The reality, however, is shockingly different. Being a doctor doesn’t start once you’ve earned the license. It starts way back in medical school. It’s a tough and grueling career, where you lose precious hours you could have spent with family and friends to study or going on duty at the hospital.
I have been in public service since 2011, I finished my pediatric residency at the Vicente Sotto Memorial Medical Center, where the harsh realities of our public health system bore down heavily on me. Saving lives in a government hospital doesn't look like what we see in shows like Doogie Howser, Grey’s Anatomy, and House. So, it's not exactly living the dream, but it's a service that I still believe is worthwhile and rewarding.
My lifestyle significantly changed, and my plans for further sub-specialization were derailed entirely this year because of the pandemic. It upended our way of life and our entire health system.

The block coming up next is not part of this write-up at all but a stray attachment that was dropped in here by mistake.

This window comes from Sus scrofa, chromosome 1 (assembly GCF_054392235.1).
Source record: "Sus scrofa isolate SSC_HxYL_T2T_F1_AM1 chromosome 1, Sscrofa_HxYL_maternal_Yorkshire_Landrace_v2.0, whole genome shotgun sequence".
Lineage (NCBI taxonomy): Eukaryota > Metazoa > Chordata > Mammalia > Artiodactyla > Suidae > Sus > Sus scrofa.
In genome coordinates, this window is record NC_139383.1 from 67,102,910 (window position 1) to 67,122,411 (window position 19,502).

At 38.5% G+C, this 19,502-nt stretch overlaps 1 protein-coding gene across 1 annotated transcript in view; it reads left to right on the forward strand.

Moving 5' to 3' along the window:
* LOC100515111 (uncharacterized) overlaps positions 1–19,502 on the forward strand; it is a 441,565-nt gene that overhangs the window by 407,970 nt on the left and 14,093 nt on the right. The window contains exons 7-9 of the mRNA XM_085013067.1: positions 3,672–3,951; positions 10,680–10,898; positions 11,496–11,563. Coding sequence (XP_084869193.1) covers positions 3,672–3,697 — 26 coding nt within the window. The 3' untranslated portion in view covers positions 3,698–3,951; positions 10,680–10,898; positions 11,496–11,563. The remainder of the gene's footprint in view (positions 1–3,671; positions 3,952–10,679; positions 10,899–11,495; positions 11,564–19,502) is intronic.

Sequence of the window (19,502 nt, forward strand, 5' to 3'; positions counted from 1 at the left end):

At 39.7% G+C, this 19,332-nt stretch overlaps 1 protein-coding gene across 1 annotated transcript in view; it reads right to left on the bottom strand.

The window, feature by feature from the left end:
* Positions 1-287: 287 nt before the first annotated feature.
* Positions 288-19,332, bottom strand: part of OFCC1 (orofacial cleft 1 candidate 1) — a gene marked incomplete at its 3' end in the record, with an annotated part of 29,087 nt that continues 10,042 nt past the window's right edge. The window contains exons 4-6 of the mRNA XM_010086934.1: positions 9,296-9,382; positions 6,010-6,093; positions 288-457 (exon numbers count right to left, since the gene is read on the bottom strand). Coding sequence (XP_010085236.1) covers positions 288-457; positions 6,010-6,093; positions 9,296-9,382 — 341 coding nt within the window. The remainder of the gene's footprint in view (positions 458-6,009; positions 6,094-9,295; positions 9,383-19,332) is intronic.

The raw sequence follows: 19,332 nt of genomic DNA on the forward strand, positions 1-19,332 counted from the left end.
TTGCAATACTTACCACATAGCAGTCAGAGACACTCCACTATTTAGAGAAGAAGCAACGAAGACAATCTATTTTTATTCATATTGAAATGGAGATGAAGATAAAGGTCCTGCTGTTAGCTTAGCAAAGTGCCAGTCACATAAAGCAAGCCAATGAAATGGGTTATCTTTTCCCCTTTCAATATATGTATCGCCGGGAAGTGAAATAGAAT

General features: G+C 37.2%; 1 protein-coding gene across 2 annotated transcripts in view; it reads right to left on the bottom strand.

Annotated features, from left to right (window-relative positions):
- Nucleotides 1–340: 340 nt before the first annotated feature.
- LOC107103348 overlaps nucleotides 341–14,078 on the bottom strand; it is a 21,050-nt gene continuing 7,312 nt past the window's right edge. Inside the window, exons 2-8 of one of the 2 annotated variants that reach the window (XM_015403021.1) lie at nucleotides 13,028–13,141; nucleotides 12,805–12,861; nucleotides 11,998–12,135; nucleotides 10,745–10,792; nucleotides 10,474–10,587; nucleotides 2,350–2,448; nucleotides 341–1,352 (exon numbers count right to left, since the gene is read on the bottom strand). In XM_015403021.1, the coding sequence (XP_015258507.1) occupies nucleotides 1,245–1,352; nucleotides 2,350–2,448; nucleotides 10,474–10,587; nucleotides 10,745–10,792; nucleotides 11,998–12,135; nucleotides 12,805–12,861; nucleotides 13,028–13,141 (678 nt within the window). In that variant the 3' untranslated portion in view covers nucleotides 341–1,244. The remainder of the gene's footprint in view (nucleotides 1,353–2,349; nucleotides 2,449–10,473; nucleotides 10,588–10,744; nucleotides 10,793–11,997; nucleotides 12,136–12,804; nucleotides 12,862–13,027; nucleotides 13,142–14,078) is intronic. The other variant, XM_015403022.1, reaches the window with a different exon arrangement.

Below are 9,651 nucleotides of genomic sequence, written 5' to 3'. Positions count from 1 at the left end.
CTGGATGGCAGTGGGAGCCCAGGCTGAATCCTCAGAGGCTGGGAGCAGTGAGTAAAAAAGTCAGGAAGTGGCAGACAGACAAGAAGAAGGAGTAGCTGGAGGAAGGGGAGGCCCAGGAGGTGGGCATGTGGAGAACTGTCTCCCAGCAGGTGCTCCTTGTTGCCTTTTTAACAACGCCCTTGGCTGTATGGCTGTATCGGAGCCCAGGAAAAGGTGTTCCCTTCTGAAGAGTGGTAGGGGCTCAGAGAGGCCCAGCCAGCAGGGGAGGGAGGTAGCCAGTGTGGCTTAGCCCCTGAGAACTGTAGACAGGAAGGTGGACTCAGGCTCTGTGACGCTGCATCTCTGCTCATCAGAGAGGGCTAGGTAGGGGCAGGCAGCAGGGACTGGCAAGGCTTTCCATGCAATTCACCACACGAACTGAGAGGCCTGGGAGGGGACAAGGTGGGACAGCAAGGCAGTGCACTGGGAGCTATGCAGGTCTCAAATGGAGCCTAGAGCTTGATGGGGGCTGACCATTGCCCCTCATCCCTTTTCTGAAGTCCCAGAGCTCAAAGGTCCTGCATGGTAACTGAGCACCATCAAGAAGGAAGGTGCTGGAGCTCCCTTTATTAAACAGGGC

However, nothing had affected me more than when I myself was struck with COVID-19. I never thought I would get it, but I was diagnosed with severe COVID pneumonia and was admitted for 10 days. I fought for my life.
It was a trying time, those 10 days that I was admitted. For the first 3 days, I even thought it was already the end of the line for me. The experience of the disease itself was harrowing as you feel like, with every breath, you had to gasp for air. You also feel very weak, plus there's anxiety from being alone and isolated from everyone else.
It was an ordeal that made me take a look at this disease and this pandemic in a whole new light. Every moment of that time has been ingrained into my memory, and I only wish nobody else would have to experience what I did.